296: How to Do Product Prioritization
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In today’s episode of The Startup Chat, Steli and Hiten talk about Product Prioritization. They highlight how to prioritize what is important for your business and how to get the team on board, working towards the important objectives.
Product prioritization is an important metric in the success of your company. You must know what is important for your customer and how your product will deliver that to them. An important part of this, is ensuring the team are engaged in solving the problems and achieving the goals of the company, which allows the product to be optimized effectively.
Tune into this week’s episode of The Startup Chat to learn about product development and product prioritization. Hiten, shares his expertise on some fatal mistakes of product development and how to fix those problems. Steli and Hiten also discuss how to empower your team to get involved in all parts of the business.
Time Stamped Show Notes:
01:01 Product development questions.
02:20 The number one challenge in product development.
03:41 It’s important to do your research.
04:39 Figure out what the problem in your business is.
04:50 An example of problem solving in business.
05:52 Changing the way you do business to solve your problems.
06:46 Why is product development so difficult.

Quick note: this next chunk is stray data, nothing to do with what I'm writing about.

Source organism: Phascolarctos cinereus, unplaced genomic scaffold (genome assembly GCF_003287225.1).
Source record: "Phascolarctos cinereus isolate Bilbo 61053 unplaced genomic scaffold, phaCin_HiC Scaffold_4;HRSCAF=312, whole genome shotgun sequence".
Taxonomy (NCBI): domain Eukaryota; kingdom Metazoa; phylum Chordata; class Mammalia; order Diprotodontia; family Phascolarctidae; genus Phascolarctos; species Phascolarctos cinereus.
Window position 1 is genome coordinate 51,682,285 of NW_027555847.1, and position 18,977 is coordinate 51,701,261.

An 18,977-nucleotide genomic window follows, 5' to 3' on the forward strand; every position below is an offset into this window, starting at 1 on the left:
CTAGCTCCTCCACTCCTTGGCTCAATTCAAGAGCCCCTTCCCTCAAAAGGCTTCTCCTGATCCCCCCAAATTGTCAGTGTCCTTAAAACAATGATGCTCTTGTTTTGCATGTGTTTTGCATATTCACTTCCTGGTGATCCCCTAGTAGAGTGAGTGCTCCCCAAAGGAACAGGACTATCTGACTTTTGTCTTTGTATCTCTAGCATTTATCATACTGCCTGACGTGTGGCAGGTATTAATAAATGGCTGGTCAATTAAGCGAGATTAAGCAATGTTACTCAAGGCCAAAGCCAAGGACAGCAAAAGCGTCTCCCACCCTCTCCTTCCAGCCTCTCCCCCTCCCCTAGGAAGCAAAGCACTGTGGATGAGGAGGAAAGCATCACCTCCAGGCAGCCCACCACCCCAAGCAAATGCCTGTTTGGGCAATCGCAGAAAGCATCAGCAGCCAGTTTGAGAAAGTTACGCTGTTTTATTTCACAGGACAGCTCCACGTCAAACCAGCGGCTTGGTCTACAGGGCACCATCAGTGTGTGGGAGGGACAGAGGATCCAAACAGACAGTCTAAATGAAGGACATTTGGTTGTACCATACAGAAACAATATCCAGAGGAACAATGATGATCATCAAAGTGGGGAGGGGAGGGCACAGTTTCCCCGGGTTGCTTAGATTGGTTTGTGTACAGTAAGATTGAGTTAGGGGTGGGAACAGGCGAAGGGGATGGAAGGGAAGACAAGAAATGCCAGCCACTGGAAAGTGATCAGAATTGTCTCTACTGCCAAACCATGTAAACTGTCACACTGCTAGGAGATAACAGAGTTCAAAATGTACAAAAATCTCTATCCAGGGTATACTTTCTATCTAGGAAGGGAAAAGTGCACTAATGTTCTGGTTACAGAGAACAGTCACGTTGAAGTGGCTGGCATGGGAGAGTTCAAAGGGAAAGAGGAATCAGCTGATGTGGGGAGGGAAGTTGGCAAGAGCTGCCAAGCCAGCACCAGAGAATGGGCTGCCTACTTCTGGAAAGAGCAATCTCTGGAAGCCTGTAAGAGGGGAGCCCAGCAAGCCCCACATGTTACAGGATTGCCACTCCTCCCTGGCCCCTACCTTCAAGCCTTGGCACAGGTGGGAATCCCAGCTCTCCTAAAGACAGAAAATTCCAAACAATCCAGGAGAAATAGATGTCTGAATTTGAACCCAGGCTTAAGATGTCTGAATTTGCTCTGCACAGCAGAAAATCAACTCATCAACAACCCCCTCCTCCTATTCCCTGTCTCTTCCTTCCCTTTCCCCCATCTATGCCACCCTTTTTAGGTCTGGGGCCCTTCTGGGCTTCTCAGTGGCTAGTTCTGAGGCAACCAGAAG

07:43 Working together toward the main priorities.
08:43 Why removing silos from your company is good for business.
11:01 For more information on Product Development visit Product Habits
3 Key Points:
- If you can’t figure out your number one problem, you have no business at all.
- We are used to our own constructs.
- All teams should work based on the number one priority of the business.
- Recommended – https://producthabits.com
Steli Efti: Hey everybody, this is Steli Efti.
Hiten Shah: And this is Hiten Shah.
Steli Efti: Today on the Startup Chat, I forced my man, Hiten Shah, to talk about product prioritization. He’s been teaching all of you people how to build better products on producthabits.com. For those of you that are not on the email list yet, pause the podcast right now. Type in the URL on your phone, put in your email address, it’s the most valuable email you’ll get to learn how to build better products. So, Hiten you published a bunch of stuff on how to do prioritization of products, that’s probably why Hiten, why I had to strong arm him to do this episode but I know that some people still need to hear it from you in a different format, so let’s quickly bang out an episode on this. People have a product, and MVP, some kind of a version. There is a huge list of ideas they have, of things they want to build. There’s a huge list of things that customers tell them to do. There is the potential to look at should we be improving our current features that are not quite perfect? Or should we be building more new features? Should we be building new features until they’re perfect and really well polished before we release them, or should we just be like launching new features really quickly even if they’re not great? Do we let others tell us what to do? Should we do it internally? What kind of process do we do? Do we vote up features or not? I do think this is a super complicated problem for most teams, deciding how to prioritize, what to build and how to build that. What is your basic framework? What have you learned through all your research? How should companies and teams think about this?